[Python-Dev] Slides from today's parallel/async Python talk
tismer at stackless.com
Tue Mar 19 01:27:33 CET 2013
I just started to try to understand the idea and the implications.
Removing almost all of your message since that is already too long
to work with:
The reference is
On 3/14/13 11:45 AM, Trent Nelson wrote:
> On Wed, Mar 13, 2013 at 07:05:41PM -0700, Trent Nelson wrote:
>> Just posted the slides for those that didn't have the benefit of
>> attending the language summit today:
> Someone on /r/python asked if I could elaborate on the "do Y" part
> of "if we're in a parallel thread, do Y, if not, do X", which I
> (inadvertently) ended up replying to in detail. I've included the
> response below. (I'll work on converting this into a TL;DR set of
> slides soon.)
>> Can you go into a bit of depth about "X" here?
> That's a huge topic that I'm hoping to tackle ASAP. The basic premise
> is that parallel 'Context' objects (well, structs) are allocated for
> each parallel thread callback. The context persists for the lifetime of
> the "parallel work".
> So, the remaining challenge is preventing the use case alluded to
> earlier where someone tries to modify an object that hasn't been "async
> protected". That's a bit harder. The idea I've got in mind is to
> instrument the main CPython ceval loop, such that we do these checks as
> part of opcode processing. That allows us to keep all the logic in the
> one spot and not have to go hacking the internals of every single
> object's C backend to ensure correctness.
> Now, that'll probably work to an extent. I mean, after all, there are
> opcodes for all the things we'd be interested in instrumenting,
> LOAD_GLOBAL, STORE_GLOBAL, SETITEM etc. What becomes challenging is
> detecting arbitrary mutations via object calls, i.e. how do we know,
> during the ceval loop, that foo.append(x) needs to be treated specially
> if foo is a main-thread object and x is a parallel thread object?
> There may be no way to handle that *other* than hacking the internals of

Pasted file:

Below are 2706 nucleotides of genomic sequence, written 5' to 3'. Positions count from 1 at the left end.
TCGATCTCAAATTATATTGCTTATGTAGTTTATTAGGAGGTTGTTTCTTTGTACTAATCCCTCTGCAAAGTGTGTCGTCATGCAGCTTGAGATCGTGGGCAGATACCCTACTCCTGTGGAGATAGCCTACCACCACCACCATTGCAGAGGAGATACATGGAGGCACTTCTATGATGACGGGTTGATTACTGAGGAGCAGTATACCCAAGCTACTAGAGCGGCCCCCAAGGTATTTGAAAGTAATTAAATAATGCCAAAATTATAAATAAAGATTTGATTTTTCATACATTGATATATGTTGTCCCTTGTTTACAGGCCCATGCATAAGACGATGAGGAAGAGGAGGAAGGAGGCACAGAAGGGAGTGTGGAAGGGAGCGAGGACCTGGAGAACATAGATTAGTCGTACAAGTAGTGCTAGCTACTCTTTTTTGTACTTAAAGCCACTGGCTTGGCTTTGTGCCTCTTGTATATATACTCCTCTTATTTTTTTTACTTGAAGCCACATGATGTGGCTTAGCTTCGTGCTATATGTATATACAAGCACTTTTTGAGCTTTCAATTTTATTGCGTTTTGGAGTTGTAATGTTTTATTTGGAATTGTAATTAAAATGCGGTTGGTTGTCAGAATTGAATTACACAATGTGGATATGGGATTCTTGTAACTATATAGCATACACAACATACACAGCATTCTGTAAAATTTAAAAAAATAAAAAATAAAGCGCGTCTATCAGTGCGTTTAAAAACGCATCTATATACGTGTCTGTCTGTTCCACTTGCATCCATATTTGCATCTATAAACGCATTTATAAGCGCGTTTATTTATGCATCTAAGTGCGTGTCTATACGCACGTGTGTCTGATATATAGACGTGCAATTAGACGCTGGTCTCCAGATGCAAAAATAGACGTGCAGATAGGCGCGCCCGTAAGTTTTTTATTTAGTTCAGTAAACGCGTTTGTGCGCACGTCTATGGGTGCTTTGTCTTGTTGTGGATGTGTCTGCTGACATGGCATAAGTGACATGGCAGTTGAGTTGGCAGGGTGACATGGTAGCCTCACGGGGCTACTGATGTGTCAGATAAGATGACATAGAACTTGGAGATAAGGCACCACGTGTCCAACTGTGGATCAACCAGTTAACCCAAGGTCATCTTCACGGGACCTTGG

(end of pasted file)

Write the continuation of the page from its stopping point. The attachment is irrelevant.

> each object, unfortunately. So, the viability of this whole approach
> may rest on whether or that's deemed as an acceptable tradeoff (a
> necessary evil, even) to the Python developer community.
This is pretty much my concern:
In order to make this waterproof, as required for CPython, you will quite
likely have to do something on very many objects, and this is hard
to chime into CPython.
> If it's not, then it's unlikely this approach will ever see the light of
> day in CPython. If that turns out to be the case, then I see this
> project taking the path that Stackless took (forking off and becoming a
> separate interpreter).
We had that discussion quite often for Stackless, and I would love to find
a solution that allows to add special versions and use cases to CPython
in a way that avoids the forking as we did it.
It would be a nice thing if we could come up with a way to keep CPython
in place, but to swap the interpreter out and replace it with a specialized
version, if the application needs it. I wonder to what extent that would be
What I would like to achieve, after having given up on Stackless integration
is a way to let it piggyback onto CPython that works like an extension
module, although it hat effectively replace larger parts of the interpreter.
I wonder if that might be the superior way to have more flexibility,
everything and all go into CPython.
If we can make the interpreter somehow pluggable at runtime, a lot of issues
would become much simpler.
> There's nothing wrong with that; I am really excited about the
> possibilities afforded by this approach, and I'm sure it will pique the
> interest of commercial entities out there that have problems perfectly
> suited to where this pattern excels (shared-nothing, highly concurrent),
> much like the relationship that developed between Stackless and Eve
What do you think: does it make sense to think of a framework that
allows to replace the interpreter at runtime, without making normal
CPython really slower?
cheers - chris
Christian Tismer :^) <mailto:tismer at stackless.com>
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